After that recent death, shelter leaders are urging those in need to make this their safe haven.
They said it could prevent you from becoming the next victim.
“That could’ve been me, that could’ve been my sister, or my mom,” said Ora Phillips, concerned resident.
The death of 61-year-old Teresa Cole, has many people frightened for every woman living on the streets.
“We need somebody to get these people together to try to get a place,” said Phillips.
Phillips is startled over how Cole died. Police said she was homeless and attacked outside of the Albany Bus Station.
A tragedy that leaders at the Salvation Army wished could’ve been prevented.
“A very sad tragedy! Shocking! It’s not anything that any of us would expect to happen,” said Amy Bearman, Social Services Manager at the Salvation Army.
Bearman, said their organization is there to keep people safe.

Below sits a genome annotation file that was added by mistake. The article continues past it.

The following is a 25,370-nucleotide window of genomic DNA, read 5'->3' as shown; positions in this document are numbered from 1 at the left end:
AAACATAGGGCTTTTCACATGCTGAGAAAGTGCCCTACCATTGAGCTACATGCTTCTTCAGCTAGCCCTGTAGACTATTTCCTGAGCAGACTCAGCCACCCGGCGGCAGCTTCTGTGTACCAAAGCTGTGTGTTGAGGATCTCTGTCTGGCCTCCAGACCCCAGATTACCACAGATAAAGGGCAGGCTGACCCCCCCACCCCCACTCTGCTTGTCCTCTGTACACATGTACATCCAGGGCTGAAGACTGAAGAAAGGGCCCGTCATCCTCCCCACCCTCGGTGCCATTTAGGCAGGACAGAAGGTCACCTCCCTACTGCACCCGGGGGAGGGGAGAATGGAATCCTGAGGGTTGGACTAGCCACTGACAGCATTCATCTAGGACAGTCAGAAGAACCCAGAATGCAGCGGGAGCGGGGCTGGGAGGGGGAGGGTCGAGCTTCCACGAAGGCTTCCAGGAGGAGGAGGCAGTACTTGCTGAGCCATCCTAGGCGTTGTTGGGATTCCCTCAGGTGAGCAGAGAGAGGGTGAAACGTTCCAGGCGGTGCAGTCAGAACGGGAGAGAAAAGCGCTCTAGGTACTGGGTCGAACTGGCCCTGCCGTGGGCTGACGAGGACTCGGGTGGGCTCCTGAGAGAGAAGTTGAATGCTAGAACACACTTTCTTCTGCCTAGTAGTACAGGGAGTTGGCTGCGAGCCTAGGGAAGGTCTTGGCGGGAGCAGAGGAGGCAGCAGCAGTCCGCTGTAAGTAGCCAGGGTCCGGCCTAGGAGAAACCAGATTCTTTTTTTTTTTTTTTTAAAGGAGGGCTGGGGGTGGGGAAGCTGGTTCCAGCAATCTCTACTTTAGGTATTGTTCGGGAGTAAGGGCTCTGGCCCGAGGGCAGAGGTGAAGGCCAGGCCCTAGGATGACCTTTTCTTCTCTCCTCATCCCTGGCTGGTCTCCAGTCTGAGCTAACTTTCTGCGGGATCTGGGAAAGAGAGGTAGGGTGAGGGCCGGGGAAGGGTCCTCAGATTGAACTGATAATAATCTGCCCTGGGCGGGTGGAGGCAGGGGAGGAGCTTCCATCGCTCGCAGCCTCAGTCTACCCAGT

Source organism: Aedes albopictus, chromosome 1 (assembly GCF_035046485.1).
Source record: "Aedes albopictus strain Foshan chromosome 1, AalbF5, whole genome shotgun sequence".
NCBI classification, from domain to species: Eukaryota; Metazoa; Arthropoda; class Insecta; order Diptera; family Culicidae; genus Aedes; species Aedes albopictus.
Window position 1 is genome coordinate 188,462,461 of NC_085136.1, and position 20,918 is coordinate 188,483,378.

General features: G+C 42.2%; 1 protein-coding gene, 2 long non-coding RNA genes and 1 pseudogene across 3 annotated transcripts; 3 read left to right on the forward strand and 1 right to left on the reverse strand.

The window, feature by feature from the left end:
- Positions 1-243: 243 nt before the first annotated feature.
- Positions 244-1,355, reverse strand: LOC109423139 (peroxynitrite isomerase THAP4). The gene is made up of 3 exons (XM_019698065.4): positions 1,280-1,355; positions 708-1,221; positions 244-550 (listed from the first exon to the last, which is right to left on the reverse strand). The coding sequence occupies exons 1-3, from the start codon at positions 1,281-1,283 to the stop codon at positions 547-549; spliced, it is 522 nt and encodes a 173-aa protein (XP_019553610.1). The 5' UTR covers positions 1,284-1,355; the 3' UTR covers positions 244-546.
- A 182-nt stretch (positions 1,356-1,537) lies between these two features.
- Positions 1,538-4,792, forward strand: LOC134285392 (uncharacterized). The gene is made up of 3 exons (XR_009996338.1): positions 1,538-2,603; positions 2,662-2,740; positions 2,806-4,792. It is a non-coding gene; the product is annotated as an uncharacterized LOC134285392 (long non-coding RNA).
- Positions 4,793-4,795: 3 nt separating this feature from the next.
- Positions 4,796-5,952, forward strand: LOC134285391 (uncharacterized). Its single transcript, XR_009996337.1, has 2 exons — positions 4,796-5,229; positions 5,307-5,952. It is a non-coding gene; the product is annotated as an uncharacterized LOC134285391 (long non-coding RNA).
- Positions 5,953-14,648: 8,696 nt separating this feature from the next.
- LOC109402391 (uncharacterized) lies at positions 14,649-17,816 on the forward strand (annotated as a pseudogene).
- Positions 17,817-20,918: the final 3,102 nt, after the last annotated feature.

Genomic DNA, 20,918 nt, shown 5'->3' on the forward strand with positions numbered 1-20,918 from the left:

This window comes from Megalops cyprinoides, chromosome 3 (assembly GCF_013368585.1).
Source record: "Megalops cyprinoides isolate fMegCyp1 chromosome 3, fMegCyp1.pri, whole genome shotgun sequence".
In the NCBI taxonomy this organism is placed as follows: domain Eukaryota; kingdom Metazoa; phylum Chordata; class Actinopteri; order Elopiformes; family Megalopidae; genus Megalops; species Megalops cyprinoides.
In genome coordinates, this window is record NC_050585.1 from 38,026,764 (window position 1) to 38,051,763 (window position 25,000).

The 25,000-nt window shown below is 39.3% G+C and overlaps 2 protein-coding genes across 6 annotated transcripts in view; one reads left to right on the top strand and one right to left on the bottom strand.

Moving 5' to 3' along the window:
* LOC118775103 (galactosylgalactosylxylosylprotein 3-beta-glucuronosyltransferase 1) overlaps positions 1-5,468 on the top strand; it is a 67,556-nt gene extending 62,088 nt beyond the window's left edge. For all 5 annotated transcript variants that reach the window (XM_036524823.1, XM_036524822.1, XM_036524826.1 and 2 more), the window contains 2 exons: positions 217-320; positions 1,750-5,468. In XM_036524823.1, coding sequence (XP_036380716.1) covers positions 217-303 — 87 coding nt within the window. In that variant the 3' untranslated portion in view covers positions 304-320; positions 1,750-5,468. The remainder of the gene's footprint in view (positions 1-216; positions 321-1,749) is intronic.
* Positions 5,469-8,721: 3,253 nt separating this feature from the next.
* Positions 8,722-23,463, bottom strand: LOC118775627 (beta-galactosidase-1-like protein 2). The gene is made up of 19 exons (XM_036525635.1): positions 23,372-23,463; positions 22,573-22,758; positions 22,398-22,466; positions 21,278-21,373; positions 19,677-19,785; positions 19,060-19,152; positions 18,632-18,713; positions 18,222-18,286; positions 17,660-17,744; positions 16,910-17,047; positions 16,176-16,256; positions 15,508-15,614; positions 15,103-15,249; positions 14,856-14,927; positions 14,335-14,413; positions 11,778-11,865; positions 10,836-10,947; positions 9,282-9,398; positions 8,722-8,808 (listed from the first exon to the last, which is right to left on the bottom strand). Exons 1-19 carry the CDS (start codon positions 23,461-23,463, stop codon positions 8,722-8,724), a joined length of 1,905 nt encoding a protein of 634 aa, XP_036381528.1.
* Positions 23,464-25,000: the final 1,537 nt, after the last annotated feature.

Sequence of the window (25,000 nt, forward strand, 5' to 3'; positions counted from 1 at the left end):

“It’s vital for their safety and their overall well-being that they’re aware of the services that we provide here,” said Bearman.
They have 30 beds for men and 22 beds for women and children.
They said the emergency shelter is much more than that.
“The main focus is going to be housing. However, if they have any other needs like employment or healthcare, we address those needs as well,” said Bearman.
People can stay for 30 days or longer if they seek caseload services.
But Phillips is not too happy with the times, as people must be checked in by 8:30 each night.
“They should extend it to at least 9, 9:30, where it can give people time to get here because some folks have to walk,” said Phillips.
Leaders said they close the doors at that time for safety reasons, but they want to help all.
“They don’t have to live in their car or they don’t have to live in the street. It’s not necessary for anyone to live that way,” said Bearman.
But Phillips hopes something more can be done.
“I pray something can be done, because this is not fair. This lady lost her life,” Phillips added.
Salvation Army leaders said if you see someone who is homeless on the street, they’re telling you to push them to get to the emergency shelter quickly.
We’re told check-in begins at 7:30 p.m. each night and they have to be checked out by 6:30 a.m. each morning.